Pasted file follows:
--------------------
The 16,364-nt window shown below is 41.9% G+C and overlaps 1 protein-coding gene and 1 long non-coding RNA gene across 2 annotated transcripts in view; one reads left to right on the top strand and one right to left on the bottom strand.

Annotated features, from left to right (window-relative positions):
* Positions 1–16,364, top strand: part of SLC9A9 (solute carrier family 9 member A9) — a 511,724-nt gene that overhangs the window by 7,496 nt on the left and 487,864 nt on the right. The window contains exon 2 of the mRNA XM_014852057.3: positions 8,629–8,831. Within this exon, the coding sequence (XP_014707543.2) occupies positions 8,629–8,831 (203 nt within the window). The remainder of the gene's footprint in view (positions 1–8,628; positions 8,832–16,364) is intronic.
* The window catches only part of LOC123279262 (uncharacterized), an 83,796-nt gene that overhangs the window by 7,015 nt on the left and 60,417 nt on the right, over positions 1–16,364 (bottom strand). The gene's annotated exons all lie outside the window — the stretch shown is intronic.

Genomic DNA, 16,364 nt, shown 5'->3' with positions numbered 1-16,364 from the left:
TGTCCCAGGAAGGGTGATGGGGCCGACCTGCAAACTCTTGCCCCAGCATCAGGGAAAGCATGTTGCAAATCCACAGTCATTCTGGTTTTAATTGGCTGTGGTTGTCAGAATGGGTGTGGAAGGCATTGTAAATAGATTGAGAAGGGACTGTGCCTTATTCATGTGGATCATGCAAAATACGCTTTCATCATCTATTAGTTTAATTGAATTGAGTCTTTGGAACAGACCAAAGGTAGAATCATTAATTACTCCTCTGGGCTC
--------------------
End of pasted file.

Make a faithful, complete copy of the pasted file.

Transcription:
The 16,364-nt window shown below is 41.9% G+C and overlaps 1 protein-coding gene and 1 long non-coding RNA gene across 2 annotated transcripts in view; one reads left to right on the top strand and one right to left on the bottom strand.

Annotated features, from left to right (window-relative positions):
* Positions 1–16,364, top strand: part of SLC9A9 (solute carrier family 9 member A9) — a 511,724-nt gene that overhangs the window by 7,496 nt on the left and 487,864 nt on the right. The window contains exon 2 of the mRNA XM_014852057.3: positions 8,629–8,831. Within this exon, the coding sequence (XP_014707543.2) occupies positions 8,629–8,831 (203 nt within the window). The remainder of the gene's footprint in view (positions 1–8,628; positions 8,832–16,364) is intronic.
* The window catches only part of LOC123279262 (uncharacterized), an 83,796-nt gene that overhangs the window by 7,015 nt on the left and 60,417 nt on the right, over positions 1–16,364 (bottom strand). The gene's annotated exons all lie outside the window — the stretch shown is intronic.

Genomic DNA, 16,364 nt, shown 5'->3' with positions numbered 1-16,364 from the left:
TGTCCCAGGAAGGGTGATGGGGCCGACCTGCAAACTCTTGCCCCAGCATCAGGGAAAGCATGTTGCAAATCCACAGTCATTCTGGTTTTAATTGGCTGTGGTTGTCAGAATGGGTGTGGAAGGCATTGTAAATAGATTGAGAAGGGACTGTGCCTTATTCATGTGGATCATGCAAAATACGCTTTCATCATCTATTAGTTTAATTGAATTGAGTCTTTGGAACAGACCAAAGGTAGAATCATTAATTACTCCTCTGGGCTC